No discussion of a summer landscape in the mid west is complete without a a discussion about hydrangeas. Simply said, a hydrangea is a large leaved blowsy shrub noted for its spectacularly showy flowers. I should preface my remarks about hydrangeas with my point of view about shrubs in general. I am keen for any shrub that can endow a landscape. I find that shrubs perform year after year, with a minimum of maintenance. Some medium sized shrubs-as in spirea-not only tolerate being cut to the ground in the spring, they spring back and bloom without missing a beat. Other shrubs not only tolerate uninformed pruning, they thrive in spite of it. New cultivars of dwarf shrubs-I am thinking dwarf butterfly bush – amiably adapt to small gardens. Big shrubs can screen an untoward view. Shrubs have a decently long life span. They ask little, and provide a lot.
They bridge the gap between the perennials that are below eye level, and the trees that are above eye level. A yearly pruning takes the place of the long list of care requirements that perennials require. Shrubs do take a lot of room, so if you garden is small, be discriminating in your choices. Hydrangeas are as friendly to a perennial garden as they are to a stand of trees. They can add weight to a garden. Lime Light hydrangeas sport greenish white cone shaped flowers that can back up a perennial garden. They have a long season of bloom. Their twigs are sturdily upright.
The hydrangea Annabelle has been in bloom since June in my zone. This is a stellar year for them. Everywhere I see them, they are standing up fairly straight, and loaded with blooms. I have never been a big fan of the Annabelles. Their tendency to flop over demands careful staking way in advance of the growing and flowering. What a nuisance. This year, all those giant white blooms look great wherever I see them. Staked, and not staked. In sun, and in shade. I suspect our heavy and regular rain has been really good for them.
I planted 3 rows of annabelles and 2 rows of Lime lights in this garden this spring-so the hydrangea bloom time will be long. 5 rows of hydrangeas is an embarrassment of riches in hydrangeas. The Annabelles, to the left, gracefully drooping over a rustic boulder wall, start blooming in June. The taller and more vertical growing back stop of Lime light hydrangeas begin to bloom in late July. This garden is at least 150 feet from a rear terrace. All of that white will read well from a distance. Unseen in this picture-a perennial garden with a lavish white coat of hydrangeas backing it up.
I placed the 3 rows of Annabelle hydrangeas just behind this rock wall. Their inclination to droop will soften this wall. They will provide a graceful and warm backdrop to the perennials in front of the wall. The Limelights in the rear were invisible when they were planted. But by next year they will provide another taller layer of white to the perennial garden.
Hydrangeas do not like dry soil. These Annabelles are in sore need of water. They may flower, but the flowers will burn without regular irrigation. If your hydrangeas have leaves that are turning yellow and dropping on the interior, get out the hose and soak them.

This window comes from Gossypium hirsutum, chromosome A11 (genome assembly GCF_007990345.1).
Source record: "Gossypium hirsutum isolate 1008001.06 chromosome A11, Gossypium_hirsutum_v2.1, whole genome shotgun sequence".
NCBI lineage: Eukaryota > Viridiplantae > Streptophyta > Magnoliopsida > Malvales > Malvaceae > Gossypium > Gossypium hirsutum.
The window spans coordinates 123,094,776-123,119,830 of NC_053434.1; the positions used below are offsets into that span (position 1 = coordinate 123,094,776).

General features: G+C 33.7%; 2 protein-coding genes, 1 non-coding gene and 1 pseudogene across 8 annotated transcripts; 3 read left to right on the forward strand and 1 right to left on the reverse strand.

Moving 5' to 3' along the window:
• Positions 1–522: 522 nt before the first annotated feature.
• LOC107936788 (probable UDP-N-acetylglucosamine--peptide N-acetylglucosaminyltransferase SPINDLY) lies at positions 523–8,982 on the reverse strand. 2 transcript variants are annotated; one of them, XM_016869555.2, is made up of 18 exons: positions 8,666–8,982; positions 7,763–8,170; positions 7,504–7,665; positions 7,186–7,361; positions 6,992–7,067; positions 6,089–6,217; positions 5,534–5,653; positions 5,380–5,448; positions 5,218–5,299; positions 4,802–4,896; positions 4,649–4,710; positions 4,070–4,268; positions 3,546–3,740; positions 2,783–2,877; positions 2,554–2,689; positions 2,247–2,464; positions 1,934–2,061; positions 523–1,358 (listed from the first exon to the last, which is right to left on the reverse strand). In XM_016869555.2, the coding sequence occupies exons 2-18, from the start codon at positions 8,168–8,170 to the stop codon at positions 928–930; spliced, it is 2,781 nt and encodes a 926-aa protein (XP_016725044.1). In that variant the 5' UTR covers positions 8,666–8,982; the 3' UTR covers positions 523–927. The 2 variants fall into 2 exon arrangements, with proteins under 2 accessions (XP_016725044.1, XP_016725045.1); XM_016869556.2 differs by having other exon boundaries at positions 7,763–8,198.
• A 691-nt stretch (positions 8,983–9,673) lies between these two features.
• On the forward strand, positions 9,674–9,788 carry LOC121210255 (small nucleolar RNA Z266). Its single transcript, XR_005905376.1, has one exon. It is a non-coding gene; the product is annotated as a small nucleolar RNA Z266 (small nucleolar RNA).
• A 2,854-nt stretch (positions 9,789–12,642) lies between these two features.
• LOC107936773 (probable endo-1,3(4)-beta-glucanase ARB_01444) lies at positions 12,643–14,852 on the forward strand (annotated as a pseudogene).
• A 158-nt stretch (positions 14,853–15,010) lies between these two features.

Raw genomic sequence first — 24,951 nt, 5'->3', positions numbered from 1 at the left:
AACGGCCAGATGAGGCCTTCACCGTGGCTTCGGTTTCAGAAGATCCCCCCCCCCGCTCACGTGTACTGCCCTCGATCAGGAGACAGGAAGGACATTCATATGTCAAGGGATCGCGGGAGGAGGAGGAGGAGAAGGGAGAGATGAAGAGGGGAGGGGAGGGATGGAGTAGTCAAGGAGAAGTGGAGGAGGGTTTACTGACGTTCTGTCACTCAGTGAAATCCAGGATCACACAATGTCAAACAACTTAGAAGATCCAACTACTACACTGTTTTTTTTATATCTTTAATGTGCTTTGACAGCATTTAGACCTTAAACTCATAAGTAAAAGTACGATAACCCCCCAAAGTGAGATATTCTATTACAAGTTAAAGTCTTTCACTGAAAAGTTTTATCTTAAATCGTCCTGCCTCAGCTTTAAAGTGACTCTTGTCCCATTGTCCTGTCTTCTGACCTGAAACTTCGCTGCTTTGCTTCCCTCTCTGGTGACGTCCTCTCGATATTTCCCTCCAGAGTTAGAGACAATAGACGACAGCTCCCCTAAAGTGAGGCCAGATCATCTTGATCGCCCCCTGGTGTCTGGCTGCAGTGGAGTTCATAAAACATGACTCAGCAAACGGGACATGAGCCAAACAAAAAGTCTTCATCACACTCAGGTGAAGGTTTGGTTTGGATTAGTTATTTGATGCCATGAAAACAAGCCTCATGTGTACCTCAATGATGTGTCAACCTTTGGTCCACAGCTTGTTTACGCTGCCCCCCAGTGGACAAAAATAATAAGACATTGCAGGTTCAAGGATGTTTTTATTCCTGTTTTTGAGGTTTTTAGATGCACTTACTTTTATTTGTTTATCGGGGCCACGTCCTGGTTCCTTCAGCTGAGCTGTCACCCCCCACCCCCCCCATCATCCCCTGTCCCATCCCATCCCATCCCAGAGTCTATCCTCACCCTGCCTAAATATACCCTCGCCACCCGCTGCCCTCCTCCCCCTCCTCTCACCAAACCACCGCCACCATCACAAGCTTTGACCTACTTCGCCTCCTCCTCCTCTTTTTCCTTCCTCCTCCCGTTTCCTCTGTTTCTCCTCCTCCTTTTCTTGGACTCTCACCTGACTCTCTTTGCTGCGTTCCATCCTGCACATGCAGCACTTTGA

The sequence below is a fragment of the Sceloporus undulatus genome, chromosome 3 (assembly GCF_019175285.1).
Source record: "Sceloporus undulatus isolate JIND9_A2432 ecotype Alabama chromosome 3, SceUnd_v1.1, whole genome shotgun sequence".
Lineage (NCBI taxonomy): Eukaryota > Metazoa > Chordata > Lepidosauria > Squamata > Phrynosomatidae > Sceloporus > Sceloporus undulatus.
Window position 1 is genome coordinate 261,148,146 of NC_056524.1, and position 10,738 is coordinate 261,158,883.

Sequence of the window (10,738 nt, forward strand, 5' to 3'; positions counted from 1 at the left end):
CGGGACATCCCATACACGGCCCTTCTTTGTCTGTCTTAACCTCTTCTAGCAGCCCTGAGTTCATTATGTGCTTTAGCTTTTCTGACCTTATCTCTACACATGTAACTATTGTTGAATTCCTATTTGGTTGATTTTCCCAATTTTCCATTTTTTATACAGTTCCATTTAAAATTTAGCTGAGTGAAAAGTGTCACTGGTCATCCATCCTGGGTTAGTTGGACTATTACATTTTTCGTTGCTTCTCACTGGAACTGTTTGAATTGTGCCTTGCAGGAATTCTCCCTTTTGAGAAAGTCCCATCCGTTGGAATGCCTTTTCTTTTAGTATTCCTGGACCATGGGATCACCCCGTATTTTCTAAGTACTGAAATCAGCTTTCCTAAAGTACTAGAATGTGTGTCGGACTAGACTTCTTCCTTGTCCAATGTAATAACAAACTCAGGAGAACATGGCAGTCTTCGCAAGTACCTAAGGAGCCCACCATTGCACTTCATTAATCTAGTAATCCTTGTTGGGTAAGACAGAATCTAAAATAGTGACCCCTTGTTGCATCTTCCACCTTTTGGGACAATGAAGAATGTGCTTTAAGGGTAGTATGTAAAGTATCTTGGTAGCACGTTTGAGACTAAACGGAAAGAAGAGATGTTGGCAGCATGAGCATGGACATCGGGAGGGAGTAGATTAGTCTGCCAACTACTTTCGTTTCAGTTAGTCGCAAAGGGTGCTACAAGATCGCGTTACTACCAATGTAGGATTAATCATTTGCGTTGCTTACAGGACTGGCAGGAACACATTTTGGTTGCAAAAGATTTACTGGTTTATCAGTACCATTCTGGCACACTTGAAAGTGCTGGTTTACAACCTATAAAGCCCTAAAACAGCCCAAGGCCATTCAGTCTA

I also grow Little Lime hydrangeas, which top out at 4-5 feet, and the shortest of the Limelight series-Bobo. At 30 inches tall, they are perfect for a small garden. Or for a foreground garden that needs to be low. They are a good choice for those moments in the landscape that asks for a plant that is short and wide. This hydrangea takes to perennial neighbors like a duck to water. The white flowers highlight and set off all of the other colors in a garden.
I prune my Lime lights in April. I wait until I see the buds swelling. I usually prune my 50 plants back to 30″ tall – give or take. Every other year. I do not prune them down near the ground. Really hard pruning results in fewer, and bigger flowers. I am not interested in bigger flowers. I like lots of medium sized flowers. I like my Lime Lights at home very tall-they are faced down by an old hedge of Hicks yews. Some years I snip the old flower heads off, and leave them be. Light pruning means you will get long woody legs. The following year, I may take them down to 30″ My yews cover those old legs. If your hydrangeas are front and center, take them down closer to 30″. Irregularly. Prune each branch individually, so every branch has its own air and light space. You can prune down to 14″ above ground-if you dare. Do not go lower than this. Forcing growth from below ground is hard on a shrub.
I have had a lot of questions regarding the proper spacing of Lime Light hydrangeas. I would say there is no proper, or right spacing. The spacing chosen has to do with the design intent. I space them at 30″or 36″ on center, if my intent is to create a dense and homogeneous hedge. Close spacing means that the entire length and width of the hedge grows and prospers as one organism. The individual plants intertwine, and become one. I have never seen a hydrangea hedge that resented this spacing. A spacing at 6 feet is an option. But this row will never read as a hedge. It will read as thick and thin. Wavy. I have had clients space them at 6 feet one year, and add an intervening plant the next year.
Hedging hydrangeas make a very strong statement. A lone hydrangea as a foundation planting always looks alone, and gawky. Great landscapes gracefully integrate individual plants in service of a greater whole. I like to mass hydrangeas. A showy shrub such as this-plant lots of them. Build your gardens around them. Be generous.
In October, the pink deepens. This view out from my rose garden is a view I treasure from July through October. The dry flower heads stay put all winter long. The list of plants that do well in my zone is long, and varied. The delight this shrub furnishes to me is very long and varied. I would not do without them – the hydrangeas.